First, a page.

Monument Town Council hires two attorneys to participate in campaign finance investigation | thetribune

MONUMENT • Monument Town Council has decided to not only hire one special attorney, but also to contract another to represent town staff in an investigation of a possible campaign finance violation.

Grant Van Der Jagt

At the council’s second of two special meetings held within one week, on Dec. 16 at Monument town hall, it approved a resolution to hire Castle Rock attorney Grant Van Der Jagt to investigate concerns relating to campaign finance reporting for the Nov. 8 election from the Citizens for Home Rule issue committee.

At issue was whether the town violated the Colorado Fair Campaign Practices act when it donated $2,500 to the local Citizens for Home Rule Charter issue committee.

By the time the resolution was approved 4-1, the council also approved, at the request of Town Manager Mike Foreman, hiring a second attorney to represent town staff over the course of the investigation. This was necessary because the town’s interim attorney, Katheryn Sellers, served as counsel for the Home Rule Charter Commission, which created a conflict for her on the matter.

The cost to the town to employ two outside attorneys in the investigation is estimated to be $20,000.

Councilman and mayor-elect Mitch LaKind objected to the cost and asked why the initial investigation had to be done immediately, over the following two weeks, when a special election wouldn’t occur for another 23 months. Van Der Jagt agreed to a comprehensive investigation should take more than 15 days.

“Some of the testimony and things like that could be fleeting. Typically, when the special investigator comes in, the shredding starts,” Van Der Jagt said. “You just want to make sure that you catch some of that before the evidence is destroyed. So some of it is urgent and some of it isn’t.”

Foreman asked what the expectation was for interviewing employees who were on vacation, since this time of year the town runs on a skeleton crew. He said town staff have nothing to hide, and that any questions could be asked in a public meeting, if necessary.

“We haven’t done anything wrong,” Foreman said. “None of the staff did, so if you want to ask questions, we can answer them right now.”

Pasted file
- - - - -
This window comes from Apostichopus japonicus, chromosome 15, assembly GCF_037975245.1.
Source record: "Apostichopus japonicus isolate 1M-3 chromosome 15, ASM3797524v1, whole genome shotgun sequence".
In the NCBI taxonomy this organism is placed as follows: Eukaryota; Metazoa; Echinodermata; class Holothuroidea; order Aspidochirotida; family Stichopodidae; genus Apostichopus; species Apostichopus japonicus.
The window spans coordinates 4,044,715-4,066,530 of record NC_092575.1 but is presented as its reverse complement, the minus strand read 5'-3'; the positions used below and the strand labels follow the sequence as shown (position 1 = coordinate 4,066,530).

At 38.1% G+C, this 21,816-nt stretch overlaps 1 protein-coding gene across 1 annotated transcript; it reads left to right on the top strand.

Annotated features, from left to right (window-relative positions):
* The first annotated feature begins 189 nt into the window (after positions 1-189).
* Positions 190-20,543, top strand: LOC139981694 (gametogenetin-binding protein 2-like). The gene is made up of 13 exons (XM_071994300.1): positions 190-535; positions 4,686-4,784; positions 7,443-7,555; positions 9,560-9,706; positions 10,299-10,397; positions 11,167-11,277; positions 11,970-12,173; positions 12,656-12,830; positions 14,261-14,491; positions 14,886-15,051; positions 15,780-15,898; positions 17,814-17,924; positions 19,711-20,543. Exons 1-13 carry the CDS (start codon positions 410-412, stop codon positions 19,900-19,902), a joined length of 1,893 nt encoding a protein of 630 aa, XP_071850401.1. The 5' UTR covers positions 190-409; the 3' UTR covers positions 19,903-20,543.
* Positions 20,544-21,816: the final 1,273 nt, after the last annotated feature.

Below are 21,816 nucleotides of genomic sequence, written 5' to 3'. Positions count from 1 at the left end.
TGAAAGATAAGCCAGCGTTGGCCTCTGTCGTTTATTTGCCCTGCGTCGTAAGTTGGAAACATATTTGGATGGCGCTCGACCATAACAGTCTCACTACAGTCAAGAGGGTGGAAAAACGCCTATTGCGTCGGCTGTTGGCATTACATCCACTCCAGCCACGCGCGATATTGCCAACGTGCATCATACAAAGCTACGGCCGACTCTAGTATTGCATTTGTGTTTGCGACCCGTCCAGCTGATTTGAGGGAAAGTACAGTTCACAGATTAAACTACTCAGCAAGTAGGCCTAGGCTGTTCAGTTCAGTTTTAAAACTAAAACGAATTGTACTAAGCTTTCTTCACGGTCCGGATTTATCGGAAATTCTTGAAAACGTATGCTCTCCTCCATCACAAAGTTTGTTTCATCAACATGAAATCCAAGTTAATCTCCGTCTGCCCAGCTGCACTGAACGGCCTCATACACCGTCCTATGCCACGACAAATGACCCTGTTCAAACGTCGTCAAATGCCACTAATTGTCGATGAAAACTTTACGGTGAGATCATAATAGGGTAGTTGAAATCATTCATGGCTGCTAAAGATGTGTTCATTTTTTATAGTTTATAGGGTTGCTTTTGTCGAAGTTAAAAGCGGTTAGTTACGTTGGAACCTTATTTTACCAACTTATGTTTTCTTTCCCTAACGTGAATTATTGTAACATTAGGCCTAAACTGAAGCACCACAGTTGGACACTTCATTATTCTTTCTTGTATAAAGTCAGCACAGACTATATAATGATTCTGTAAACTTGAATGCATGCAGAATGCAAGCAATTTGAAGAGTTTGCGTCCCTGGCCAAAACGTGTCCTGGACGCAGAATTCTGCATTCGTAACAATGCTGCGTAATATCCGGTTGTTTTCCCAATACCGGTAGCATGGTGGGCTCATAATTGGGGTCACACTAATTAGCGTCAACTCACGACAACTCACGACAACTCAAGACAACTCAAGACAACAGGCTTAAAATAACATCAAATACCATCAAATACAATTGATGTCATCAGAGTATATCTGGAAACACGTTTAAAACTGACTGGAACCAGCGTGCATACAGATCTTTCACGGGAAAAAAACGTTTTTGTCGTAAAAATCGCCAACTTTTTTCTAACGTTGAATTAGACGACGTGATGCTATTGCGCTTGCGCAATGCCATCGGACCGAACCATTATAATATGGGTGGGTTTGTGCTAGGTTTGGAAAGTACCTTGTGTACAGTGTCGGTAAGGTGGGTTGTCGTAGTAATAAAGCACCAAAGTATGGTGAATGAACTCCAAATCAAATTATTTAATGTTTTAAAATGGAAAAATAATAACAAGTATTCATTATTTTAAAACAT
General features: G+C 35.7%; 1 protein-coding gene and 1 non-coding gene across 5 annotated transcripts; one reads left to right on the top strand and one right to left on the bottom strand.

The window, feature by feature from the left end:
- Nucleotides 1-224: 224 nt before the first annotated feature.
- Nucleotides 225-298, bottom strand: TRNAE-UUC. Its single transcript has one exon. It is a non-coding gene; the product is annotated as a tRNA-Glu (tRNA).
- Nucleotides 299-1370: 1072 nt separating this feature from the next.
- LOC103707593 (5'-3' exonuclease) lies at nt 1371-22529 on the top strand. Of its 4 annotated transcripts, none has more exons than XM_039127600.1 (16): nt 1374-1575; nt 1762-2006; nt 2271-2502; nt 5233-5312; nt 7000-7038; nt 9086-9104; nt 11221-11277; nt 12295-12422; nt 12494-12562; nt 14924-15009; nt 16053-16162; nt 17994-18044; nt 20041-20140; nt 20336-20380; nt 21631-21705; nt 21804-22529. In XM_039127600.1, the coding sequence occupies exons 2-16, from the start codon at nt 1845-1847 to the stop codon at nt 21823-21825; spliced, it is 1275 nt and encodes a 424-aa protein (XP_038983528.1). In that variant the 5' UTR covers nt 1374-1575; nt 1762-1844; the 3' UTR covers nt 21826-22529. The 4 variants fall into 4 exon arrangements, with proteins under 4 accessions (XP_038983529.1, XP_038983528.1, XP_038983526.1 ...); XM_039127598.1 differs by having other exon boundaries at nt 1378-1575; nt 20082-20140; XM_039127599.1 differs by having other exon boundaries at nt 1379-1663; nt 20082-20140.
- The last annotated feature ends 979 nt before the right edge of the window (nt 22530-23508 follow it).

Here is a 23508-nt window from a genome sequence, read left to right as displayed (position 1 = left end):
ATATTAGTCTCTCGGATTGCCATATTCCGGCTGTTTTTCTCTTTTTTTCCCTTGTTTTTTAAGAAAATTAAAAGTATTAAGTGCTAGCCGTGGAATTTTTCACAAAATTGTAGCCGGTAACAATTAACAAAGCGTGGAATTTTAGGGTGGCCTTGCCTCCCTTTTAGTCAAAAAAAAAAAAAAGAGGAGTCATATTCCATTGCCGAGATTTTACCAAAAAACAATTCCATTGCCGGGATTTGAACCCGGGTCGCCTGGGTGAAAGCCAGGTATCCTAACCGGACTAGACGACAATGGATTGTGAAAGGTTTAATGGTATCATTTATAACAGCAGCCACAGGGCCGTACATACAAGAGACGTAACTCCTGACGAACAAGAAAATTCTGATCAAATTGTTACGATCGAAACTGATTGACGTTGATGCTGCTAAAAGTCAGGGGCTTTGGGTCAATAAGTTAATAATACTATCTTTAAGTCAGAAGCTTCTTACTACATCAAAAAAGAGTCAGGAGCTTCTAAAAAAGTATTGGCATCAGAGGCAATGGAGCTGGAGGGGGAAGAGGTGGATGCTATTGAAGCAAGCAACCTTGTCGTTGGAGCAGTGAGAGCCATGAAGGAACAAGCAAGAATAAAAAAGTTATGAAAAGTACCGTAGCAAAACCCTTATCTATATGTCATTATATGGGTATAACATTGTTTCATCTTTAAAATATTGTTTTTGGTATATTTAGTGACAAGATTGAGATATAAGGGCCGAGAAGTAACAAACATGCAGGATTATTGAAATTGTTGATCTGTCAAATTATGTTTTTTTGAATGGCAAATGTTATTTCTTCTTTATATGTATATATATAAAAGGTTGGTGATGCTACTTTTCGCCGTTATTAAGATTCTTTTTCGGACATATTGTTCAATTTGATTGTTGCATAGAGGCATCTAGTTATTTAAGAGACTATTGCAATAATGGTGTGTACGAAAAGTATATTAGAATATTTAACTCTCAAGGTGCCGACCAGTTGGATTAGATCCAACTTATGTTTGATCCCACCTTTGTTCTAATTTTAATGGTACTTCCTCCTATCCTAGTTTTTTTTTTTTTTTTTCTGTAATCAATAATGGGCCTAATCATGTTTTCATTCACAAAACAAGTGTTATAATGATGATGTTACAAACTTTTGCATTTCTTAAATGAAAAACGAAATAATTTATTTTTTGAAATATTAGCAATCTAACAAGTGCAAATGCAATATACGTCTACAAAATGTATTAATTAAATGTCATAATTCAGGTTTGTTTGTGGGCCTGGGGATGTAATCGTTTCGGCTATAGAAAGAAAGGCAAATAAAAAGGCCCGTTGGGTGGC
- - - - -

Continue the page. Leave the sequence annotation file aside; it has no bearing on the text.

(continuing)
Foreman said he would assign an employee to be the point of contact for the investigator. He also noted he would be on vacation the next two weeks but could be reached by phone.

Mayor Pro Tem Kelly Elliott said one of her concerns regarding the urgency of the investigation was that the incoming councilmembers may decide to discontinue the investigation, even though mayor-elect LaKind has said he’s committed to continuing it.

Councilman Jim Romanello took a moment to ask Foreman a handful of investigative questions. Asked about the town paying an invoice from Tri-Lakes Printing for the creation of the 2A campaign materials, Foreman stated he had no information regarding whether the interim town attorney had given the green light to such an action.

As for the 2A materials in question, Foreman said no one among the town staff was provided a “proof” of the materials before the invoice payment had been authorized.

Addressing residents who had brought up concerns during public comment about the potential cost of an independent investigation, and noted the issue had been publicly exposed and corrected, Van Der Jagt said a lot of what was alluded to is “probably in large regard true.” He added that if any procedures were ignored in the process, the investigation would help the new council decide how to correct them.

As of press time, the town had not scheduled any additional special meetings regarding the investigation.


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